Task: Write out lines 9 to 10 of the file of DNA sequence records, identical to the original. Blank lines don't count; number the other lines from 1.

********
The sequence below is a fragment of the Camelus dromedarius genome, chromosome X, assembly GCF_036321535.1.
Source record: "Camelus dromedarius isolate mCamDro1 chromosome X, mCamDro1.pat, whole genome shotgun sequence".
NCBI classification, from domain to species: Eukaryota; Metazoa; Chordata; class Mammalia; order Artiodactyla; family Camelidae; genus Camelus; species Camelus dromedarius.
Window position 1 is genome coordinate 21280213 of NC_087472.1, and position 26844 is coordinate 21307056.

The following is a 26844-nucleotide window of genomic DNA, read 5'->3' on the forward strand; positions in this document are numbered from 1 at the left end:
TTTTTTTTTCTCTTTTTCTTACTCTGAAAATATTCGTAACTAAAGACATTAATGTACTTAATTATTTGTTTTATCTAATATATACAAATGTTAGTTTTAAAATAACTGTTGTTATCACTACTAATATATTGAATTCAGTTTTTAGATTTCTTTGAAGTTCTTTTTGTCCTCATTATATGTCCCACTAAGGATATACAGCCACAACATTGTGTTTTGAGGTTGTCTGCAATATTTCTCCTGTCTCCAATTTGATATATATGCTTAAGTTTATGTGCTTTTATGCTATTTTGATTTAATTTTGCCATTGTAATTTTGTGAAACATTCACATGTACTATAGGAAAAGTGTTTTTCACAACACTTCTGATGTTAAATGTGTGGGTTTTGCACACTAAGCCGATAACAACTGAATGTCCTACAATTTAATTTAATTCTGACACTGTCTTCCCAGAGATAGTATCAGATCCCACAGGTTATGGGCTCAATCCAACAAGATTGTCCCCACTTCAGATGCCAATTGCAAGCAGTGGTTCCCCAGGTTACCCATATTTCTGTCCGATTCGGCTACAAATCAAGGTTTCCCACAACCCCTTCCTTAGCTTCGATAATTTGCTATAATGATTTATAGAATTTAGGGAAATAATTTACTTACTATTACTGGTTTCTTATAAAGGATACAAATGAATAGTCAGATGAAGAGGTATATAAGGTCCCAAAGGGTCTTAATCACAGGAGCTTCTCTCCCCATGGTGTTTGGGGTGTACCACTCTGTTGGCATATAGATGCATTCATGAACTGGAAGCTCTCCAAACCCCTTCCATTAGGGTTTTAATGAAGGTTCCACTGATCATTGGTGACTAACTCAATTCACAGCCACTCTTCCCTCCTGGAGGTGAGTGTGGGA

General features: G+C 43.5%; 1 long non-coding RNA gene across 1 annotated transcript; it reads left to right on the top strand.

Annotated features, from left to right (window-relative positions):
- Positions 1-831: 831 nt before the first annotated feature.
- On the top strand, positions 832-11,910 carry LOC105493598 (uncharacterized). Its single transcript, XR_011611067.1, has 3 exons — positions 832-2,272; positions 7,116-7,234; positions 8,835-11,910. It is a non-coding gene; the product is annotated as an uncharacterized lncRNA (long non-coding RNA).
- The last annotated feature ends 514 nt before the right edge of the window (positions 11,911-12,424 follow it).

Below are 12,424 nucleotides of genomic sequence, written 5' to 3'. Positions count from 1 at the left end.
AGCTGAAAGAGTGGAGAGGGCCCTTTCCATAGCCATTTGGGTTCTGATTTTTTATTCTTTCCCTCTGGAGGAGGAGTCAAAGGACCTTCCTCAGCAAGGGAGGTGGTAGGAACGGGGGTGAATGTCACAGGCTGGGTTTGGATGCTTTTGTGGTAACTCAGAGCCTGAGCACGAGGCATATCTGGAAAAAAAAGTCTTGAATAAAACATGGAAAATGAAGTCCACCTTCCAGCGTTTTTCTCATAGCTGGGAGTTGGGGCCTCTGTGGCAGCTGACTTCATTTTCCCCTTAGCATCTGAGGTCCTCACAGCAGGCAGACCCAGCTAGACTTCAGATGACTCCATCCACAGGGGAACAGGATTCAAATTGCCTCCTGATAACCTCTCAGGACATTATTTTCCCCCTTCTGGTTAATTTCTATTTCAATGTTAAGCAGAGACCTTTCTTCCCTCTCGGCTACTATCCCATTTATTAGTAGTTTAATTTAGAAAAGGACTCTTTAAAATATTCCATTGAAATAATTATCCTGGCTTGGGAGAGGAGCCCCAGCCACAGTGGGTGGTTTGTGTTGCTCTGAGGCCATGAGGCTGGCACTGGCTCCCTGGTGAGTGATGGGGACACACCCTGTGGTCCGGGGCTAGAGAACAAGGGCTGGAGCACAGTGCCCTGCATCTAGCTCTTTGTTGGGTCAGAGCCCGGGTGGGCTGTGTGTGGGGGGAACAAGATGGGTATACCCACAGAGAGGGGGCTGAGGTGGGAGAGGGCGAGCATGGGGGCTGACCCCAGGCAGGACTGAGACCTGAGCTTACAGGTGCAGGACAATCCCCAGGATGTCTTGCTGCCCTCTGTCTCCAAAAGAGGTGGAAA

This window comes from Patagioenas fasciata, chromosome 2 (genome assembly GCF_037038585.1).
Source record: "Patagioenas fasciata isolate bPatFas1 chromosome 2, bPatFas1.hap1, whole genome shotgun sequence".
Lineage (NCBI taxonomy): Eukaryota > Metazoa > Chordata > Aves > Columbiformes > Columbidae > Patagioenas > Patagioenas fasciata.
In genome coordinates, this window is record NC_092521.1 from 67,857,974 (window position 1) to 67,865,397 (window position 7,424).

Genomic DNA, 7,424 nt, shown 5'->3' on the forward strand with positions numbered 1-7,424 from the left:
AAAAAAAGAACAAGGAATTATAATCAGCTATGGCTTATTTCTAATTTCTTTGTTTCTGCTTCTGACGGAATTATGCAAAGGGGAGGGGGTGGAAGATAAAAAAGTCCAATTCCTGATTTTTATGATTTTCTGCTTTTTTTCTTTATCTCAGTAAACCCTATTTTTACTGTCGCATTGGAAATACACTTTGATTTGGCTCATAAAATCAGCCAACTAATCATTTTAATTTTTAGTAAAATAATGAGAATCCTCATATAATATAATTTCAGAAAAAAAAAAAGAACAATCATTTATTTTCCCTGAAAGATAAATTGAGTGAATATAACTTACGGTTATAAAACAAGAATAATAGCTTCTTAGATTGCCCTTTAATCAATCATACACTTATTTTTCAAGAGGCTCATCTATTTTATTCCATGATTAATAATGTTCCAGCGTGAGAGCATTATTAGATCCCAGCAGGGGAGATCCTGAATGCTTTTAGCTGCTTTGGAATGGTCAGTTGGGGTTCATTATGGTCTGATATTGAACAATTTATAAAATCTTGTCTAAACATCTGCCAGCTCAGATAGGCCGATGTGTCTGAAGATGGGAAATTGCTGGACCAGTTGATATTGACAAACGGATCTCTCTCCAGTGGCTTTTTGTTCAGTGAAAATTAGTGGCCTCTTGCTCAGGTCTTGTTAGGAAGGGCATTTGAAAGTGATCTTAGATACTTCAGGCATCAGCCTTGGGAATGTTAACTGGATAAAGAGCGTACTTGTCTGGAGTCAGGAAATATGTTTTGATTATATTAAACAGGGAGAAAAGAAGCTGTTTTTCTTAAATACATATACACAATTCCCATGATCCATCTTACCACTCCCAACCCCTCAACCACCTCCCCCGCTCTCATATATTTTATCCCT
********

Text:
- Positions 1-831: 831 nt before the first annotated feature.
- On the top strand, positions 832-11,910 carry LOC105493598 (uncharacterized). Its single transcript, XR_011611067.1, has 3 exons — positions 832-2,272; positions 7,116-7,234; positions 8,835-11,910. It is a non-coding gene; the product is annotated as an uncharacterized lncRNA (long non-coding RNA).